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Skilled labor shortages is a big pain point for manufacturers, and women may be the answer to filling those shortages. Even though women make up about half of the workforce, women's jobs in manufacturing hover around 30% and have been going down in recent years. A study done in 2013 showed that even though the US grew manufacturing jobs by 517,000 - women lost more manufacturing jobs during that time then they gained.
Over 600,000 manufacturing jobs are going unfilled right now, women could be the answer in filling the gap. With a focus on getting more women and girls interested in STEM (Science, Technology, Engineering, and Math), we can shore-up the gap in equality and labor shortages in manufacturing. Here's how.
There is an outdated view of the manufacturing industry that may have impacted women's desires to pursue a position in manufacturing. Perceptions like it's a male-favored culture, that it isn't flexible for mothers, and that the jobs available are often dirty, unskilled and labor-intensive. But, the opposite is more true. The majority of jobs that have grown in the manufacturing industry are high-tech, 6-figure paying positions that are interesting and rewarding. Women in these positions cite their compensation and opportunities for challenging assignments as top reasons to stay in manufacturing.
A study by Catalyst, a leading nonprofit organization dedicated to expanding opportunities for women in business, found that businesses that achieve diversity in their management and corporate boards found their financials to be better than their competition. And that's not the only study pointing to the same result - Columbia Business School and the University of Maryland also found that performance and innovation in business was stronger with women in top positions.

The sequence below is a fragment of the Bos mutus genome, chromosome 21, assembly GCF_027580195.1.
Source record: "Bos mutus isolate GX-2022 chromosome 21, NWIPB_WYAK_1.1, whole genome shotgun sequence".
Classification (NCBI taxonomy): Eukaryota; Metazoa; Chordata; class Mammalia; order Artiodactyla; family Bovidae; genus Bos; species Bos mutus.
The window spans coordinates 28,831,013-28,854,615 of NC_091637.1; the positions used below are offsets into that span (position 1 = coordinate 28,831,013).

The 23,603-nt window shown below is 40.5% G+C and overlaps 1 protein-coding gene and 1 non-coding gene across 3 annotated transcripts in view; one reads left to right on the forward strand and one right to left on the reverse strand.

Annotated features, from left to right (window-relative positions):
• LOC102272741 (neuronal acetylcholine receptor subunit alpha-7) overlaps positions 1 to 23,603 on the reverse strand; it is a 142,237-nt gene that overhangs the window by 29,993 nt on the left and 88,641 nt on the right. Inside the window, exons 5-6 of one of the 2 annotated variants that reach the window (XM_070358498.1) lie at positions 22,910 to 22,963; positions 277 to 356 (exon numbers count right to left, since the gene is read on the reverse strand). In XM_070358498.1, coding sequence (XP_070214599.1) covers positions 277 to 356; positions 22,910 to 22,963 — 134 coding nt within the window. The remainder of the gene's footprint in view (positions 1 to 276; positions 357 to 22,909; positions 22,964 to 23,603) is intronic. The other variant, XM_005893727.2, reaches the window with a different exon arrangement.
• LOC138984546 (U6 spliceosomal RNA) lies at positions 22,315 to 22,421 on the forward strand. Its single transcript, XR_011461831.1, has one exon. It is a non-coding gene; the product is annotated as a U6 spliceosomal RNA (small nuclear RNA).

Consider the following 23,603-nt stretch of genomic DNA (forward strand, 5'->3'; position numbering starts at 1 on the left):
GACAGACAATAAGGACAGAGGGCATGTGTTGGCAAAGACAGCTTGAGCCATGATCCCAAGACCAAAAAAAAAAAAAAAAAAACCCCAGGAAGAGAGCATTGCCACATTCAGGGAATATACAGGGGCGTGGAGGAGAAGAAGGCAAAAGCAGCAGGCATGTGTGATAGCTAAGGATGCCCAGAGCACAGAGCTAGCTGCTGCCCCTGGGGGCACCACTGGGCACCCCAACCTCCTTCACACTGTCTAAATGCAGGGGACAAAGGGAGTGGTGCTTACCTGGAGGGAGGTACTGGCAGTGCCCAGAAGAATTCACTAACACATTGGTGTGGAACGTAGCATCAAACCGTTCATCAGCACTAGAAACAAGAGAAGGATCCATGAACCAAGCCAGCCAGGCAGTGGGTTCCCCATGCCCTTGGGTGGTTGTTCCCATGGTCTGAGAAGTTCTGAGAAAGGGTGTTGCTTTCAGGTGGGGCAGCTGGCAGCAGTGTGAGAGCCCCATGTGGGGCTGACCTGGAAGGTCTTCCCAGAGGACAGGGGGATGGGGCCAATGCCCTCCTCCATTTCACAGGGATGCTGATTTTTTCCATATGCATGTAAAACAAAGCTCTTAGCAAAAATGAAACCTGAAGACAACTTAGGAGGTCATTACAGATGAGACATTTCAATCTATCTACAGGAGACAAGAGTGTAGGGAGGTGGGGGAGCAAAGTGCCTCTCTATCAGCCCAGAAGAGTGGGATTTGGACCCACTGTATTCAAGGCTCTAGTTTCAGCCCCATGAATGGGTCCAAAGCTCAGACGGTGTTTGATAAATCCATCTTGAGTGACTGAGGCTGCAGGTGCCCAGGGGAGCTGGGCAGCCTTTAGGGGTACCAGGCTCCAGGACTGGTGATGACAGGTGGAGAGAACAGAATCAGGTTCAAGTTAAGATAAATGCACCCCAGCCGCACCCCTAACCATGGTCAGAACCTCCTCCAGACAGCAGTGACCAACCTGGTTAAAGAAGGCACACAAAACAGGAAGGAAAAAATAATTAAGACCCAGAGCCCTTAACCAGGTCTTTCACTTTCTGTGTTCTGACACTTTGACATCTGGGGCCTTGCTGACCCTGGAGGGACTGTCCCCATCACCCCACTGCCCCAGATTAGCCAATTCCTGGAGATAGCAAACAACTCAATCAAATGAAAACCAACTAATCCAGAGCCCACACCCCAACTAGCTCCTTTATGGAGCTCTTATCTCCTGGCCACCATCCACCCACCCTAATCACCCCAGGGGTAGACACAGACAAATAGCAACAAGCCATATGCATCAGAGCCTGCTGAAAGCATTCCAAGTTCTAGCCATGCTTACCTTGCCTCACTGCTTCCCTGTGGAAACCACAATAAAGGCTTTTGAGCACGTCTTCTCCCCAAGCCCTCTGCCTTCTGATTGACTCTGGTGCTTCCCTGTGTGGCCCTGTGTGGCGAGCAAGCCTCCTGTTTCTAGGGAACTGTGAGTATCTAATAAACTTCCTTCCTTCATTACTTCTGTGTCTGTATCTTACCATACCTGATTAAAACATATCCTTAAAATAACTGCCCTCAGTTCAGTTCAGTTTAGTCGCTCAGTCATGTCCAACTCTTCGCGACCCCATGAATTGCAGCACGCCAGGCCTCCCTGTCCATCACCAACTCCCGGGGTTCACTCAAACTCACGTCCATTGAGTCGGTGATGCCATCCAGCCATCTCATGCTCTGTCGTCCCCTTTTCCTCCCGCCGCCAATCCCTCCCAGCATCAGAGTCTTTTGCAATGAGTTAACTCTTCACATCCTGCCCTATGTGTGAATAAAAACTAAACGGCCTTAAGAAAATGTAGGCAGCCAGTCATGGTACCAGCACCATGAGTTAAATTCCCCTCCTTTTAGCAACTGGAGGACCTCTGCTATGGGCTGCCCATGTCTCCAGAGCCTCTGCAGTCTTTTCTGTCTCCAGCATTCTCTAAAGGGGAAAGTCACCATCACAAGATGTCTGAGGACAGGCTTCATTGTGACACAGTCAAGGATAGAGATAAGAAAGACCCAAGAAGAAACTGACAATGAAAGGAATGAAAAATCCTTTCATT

Getting women interested in science, technology, engineering or math requires our society to start early in life - while girls are going through their fundamental learning of K-12. You can support them by becoming a mentor to girls in your community, open up your manufacturing plant to girls' clubs, and offer summer internships or 'shadowing' programs to provide girls and women the opportunity to find different options in STEM fields. When you encourage the future generations of women in business, you're ensuring your business success in the years to come.
While researching this topic for the blog, I came across a number of non-profits, initiatives and organizations that are supporting advancing women in STEM. Here's your resource guide, in no particular order:
National Girls Collaborative Project - Engaging Girls in STEM
Energy.gov - White House Council on Women & Girls
Corporation for National & Community Service - STEM Mentor Toolkit WhiteHouse.gov - Women in STEM (including a great resource guide at the bottom of the page) Did you ever have a data-entry job? Not so much fun, and a simple data-entry job is often a revolving door of low-paid employees. Why not automate those data-entry jobs in your ERP system so your employees can focus on more fulfilling work? Contact us for an initial needs analysis to see where we can automate processes and you can have happy employees.
WhiteHouse.gov - Women in STEM (including a great resource guide at the bottom of the page)Helping Automate Processes to help with labor shortages
Did you ever have a data-entry job? Not so much fun, and a simple data-entry job is often a revolving door of low-paid employees. Why not automate those data-entry jobs in your ERP system so your employees can focus on more fulfilling work? Contact us for an initial needs analysis to see where we can automate processes and you can have happy employees.